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Tech Analysis: Mass Effect 2 • Page 2


There's a whole host of technological improvements across the board, compiled into the following video, but bearing in mind the performance profile of the first game one of the most important elements is overall stability, and the nigh-on complete elimination of texture-popping thanks to much-improved streaming tech. In common with most Unreal Engine 3 titles you might occasionally still see it, but it is now the exception rather than the rule.

In this video, we've tried as hard as possible not to show any situations or scenes that could spoil the plot of the game, but we are showing sections from throughout the whole game, so if you're in the slightest bit squeamish about this kind of thing you'd be advised to hold back and skip the movie.

A compilation of clips from Mass Effect 2 on PC, demonstrating the many and varied enhancements to the tech that BioWare has made since launching the original game.

General performance issues aside, the Mass Effect 2 engine is clearly far more at home rendering larger, more expansive open spaces, and also in populating them with more characters without the huge impact to frame-rate and v-sync that this had in the first game. It's also the case that BioWare's artists have really refined their skills in producing some extraordinary-looking alien worlds.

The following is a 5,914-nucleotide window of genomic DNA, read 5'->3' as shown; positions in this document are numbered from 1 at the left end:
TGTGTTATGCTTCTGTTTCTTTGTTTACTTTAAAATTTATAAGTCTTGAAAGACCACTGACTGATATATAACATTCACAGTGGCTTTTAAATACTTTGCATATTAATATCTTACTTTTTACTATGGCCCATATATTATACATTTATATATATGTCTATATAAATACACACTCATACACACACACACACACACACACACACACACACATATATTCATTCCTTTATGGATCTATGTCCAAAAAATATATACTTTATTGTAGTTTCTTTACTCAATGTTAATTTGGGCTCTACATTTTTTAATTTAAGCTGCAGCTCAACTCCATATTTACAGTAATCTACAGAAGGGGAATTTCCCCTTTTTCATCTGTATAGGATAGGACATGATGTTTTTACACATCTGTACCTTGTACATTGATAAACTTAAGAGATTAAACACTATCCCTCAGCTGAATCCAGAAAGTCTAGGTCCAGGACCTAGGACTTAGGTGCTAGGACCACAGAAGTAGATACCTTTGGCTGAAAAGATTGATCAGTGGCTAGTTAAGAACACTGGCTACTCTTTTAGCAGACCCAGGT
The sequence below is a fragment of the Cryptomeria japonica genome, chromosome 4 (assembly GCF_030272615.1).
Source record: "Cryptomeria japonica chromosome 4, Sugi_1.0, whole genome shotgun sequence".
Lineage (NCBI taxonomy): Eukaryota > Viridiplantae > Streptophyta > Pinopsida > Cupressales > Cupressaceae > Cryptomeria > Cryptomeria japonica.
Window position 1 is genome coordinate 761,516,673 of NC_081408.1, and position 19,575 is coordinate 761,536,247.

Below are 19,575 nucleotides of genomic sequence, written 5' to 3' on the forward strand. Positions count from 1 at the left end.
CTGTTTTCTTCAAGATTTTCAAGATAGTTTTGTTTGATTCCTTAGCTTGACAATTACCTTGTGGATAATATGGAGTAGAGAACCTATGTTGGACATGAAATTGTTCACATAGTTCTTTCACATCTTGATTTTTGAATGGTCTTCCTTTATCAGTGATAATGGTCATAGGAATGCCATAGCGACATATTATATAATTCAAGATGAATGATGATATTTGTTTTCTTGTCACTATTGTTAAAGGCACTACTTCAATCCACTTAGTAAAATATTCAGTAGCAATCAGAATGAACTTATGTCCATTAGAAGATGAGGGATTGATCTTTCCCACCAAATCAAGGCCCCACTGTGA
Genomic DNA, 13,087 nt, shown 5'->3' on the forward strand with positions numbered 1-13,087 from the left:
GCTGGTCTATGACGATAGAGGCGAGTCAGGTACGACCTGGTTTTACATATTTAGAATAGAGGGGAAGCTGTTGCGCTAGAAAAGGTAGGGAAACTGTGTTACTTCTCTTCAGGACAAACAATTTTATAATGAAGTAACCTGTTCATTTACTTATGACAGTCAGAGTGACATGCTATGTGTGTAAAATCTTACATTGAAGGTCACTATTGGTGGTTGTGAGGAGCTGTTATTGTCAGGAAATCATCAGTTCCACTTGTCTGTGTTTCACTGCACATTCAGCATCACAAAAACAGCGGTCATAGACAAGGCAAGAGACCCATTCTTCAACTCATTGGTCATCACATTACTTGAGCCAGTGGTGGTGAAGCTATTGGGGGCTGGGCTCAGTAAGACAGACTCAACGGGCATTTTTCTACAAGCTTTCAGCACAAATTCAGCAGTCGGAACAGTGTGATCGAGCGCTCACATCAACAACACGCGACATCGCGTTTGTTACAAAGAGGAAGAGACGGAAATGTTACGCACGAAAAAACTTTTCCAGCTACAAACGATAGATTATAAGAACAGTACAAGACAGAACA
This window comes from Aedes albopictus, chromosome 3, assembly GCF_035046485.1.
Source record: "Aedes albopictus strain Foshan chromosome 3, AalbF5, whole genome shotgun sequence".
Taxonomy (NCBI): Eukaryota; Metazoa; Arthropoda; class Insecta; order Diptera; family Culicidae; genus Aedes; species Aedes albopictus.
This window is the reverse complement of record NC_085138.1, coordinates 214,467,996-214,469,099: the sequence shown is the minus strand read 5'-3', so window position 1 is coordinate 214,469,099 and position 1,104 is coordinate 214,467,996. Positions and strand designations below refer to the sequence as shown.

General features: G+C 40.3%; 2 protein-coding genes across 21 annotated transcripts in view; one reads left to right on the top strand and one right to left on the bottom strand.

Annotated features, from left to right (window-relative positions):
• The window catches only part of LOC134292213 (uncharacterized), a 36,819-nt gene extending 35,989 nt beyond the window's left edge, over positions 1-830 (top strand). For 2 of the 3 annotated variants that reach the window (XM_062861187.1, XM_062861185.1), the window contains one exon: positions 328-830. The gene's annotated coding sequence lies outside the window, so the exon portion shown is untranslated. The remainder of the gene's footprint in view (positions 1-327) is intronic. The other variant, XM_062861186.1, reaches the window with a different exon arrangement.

While the new worlds crafted here are a cut above what was seen before, in many cases they feel somewhat scaled back compared to the original game. It may well be nothing more than tighter game design, but there's also a sense that the improvements are pragmatic and performance-driven as well.

A showcase of Mass Effect 2's new gameplay environments, demonstrating how BioWare has refined its art and level design.

So, how about the PC game then? In common with many Unreal Engine 3 games, Mass Effect 2 on Xbox 360 produces overall image quality that is essentially identical to the PC version running at maximum settings. Just about the only noticeable advantage aside from clearly superior shadow filtering is that the computer version has the ability to ramp up anisotropic filtering up to 16x (as we did in our comparison).

This aside, running the game at 720p on both platforms produces an uncannily similar experience. As well as the video below, there's an old-skool 720p comparison gallery to check out for more detailed analysis.

Xbox 360 and PC versions head to head: Xenos/Xenon versus Core i7/GTX295. There's not much in it. Use the full-screen button for 720p, or click the EGTV link for a larger window.

Similar to the other recent Unreal Engine 3 "biggie", BioShock 2 (see our triple-format face-off elsewhere), Mass Effect 2 runs with no anti-aliasing on either platform. This is somewhat disappointing bearing in mind how easily enthusiast-level GPUs cope with just about any Unreal Engine game, and the only way to introduce edge-smoothing in the PC build is to invoke it via the hardware control panel.